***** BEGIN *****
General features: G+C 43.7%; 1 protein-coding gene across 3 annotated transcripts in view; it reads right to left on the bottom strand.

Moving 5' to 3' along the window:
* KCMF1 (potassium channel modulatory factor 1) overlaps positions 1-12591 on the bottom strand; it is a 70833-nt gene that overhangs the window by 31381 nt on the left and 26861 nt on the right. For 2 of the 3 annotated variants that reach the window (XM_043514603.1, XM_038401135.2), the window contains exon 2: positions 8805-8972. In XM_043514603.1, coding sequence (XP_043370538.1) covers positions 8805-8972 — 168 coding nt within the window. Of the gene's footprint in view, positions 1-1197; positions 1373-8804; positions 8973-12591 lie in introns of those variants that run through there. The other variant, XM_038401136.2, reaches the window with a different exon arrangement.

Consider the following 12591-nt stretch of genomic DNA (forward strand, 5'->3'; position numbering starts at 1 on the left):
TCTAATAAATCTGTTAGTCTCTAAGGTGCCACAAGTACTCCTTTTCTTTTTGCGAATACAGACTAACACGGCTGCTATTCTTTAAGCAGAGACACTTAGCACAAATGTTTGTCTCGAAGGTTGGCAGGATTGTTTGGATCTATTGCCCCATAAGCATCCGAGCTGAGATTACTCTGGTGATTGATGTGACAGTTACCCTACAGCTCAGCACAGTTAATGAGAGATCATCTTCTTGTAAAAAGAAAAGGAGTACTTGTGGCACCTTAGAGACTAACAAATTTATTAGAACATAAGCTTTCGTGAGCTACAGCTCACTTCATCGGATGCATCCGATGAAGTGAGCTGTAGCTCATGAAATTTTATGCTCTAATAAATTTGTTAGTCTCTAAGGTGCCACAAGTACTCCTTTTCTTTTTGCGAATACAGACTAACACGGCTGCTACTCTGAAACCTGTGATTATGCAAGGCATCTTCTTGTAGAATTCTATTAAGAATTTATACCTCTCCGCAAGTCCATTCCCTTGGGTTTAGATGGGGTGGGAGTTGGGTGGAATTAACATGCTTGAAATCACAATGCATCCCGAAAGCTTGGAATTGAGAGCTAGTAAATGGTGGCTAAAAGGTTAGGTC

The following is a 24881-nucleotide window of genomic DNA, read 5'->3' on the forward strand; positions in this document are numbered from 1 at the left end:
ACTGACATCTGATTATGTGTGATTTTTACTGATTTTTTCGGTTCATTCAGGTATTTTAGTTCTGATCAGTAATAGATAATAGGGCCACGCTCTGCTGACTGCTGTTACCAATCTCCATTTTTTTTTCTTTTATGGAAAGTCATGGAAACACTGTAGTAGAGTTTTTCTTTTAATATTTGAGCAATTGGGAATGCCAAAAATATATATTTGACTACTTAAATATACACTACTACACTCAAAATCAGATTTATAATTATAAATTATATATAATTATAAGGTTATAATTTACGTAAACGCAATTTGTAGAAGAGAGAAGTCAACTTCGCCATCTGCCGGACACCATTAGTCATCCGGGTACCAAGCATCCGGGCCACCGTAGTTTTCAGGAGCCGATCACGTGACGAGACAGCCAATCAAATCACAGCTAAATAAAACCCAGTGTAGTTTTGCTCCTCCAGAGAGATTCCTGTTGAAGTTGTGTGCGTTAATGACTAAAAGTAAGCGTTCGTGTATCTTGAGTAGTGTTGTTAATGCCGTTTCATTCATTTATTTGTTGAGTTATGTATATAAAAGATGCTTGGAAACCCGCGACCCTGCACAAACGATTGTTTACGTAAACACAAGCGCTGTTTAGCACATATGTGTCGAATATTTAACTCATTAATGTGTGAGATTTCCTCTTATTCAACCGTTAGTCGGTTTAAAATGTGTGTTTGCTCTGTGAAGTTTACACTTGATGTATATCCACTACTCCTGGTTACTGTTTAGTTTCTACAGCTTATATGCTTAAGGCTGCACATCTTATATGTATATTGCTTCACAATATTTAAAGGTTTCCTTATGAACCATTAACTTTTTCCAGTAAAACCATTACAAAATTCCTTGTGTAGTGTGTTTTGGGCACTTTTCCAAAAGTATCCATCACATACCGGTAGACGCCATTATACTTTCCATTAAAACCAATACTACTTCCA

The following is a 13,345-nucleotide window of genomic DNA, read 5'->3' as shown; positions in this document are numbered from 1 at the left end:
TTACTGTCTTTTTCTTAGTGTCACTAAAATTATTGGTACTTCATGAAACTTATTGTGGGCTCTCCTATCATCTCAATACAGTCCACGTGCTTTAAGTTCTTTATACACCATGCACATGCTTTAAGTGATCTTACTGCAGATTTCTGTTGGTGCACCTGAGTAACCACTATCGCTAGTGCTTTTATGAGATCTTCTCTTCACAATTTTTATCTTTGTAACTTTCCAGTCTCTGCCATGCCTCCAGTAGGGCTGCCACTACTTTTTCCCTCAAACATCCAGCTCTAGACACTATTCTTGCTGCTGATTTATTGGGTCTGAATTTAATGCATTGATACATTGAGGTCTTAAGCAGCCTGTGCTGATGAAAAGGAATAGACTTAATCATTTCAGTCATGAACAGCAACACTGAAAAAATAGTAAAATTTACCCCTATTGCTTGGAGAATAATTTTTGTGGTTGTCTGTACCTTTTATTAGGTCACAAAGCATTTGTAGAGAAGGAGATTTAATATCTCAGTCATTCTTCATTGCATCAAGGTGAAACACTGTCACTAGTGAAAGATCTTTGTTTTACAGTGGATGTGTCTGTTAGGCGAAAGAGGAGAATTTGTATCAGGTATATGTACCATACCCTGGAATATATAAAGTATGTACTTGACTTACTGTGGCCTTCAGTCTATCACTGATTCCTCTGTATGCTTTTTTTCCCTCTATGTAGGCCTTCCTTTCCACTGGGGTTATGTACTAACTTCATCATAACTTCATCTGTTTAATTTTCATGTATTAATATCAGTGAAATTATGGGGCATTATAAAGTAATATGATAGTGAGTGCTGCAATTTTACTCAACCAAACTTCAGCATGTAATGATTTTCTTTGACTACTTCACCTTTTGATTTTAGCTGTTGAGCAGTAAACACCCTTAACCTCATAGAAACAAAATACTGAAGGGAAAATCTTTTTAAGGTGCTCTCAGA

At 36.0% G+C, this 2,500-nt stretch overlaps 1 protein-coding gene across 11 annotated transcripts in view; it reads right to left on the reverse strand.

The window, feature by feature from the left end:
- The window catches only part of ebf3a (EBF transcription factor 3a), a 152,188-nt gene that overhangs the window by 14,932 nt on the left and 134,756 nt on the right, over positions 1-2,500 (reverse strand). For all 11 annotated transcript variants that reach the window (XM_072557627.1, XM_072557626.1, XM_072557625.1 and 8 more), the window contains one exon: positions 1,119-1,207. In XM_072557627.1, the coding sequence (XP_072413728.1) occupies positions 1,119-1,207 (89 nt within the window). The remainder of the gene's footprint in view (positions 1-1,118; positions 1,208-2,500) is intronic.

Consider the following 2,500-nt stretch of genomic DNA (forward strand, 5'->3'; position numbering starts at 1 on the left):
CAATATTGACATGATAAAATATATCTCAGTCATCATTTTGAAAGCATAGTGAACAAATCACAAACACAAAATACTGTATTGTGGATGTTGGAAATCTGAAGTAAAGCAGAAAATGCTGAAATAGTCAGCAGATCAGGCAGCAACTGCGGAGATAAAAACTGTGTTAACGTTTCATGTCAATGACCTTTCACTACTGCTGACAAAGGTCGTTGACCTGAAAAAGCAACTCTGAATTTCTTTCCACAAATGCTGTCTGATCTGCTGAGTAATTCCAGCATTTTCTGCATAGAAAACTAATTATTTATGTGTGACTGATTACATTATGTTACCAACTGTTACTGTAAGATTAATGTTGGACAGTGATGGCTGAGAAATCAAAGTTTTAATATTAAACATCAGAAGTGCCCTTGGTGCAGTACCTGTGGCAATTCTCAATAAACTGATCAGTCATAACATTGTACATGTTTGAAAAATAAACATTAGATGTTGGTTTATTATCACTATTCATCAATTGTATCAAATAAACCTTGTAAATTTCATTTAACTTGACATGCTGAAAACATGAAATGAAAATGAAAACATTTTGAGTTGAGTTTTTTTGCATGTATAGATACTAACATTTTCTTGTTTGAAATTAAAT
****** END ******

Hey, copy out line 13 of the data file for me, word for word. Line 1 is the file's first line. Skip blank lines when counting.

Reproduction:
Consider the following 2,500-nt stretch of genomic DNA (forward strand, 5'->3'; position numbering starts at 1 on the left):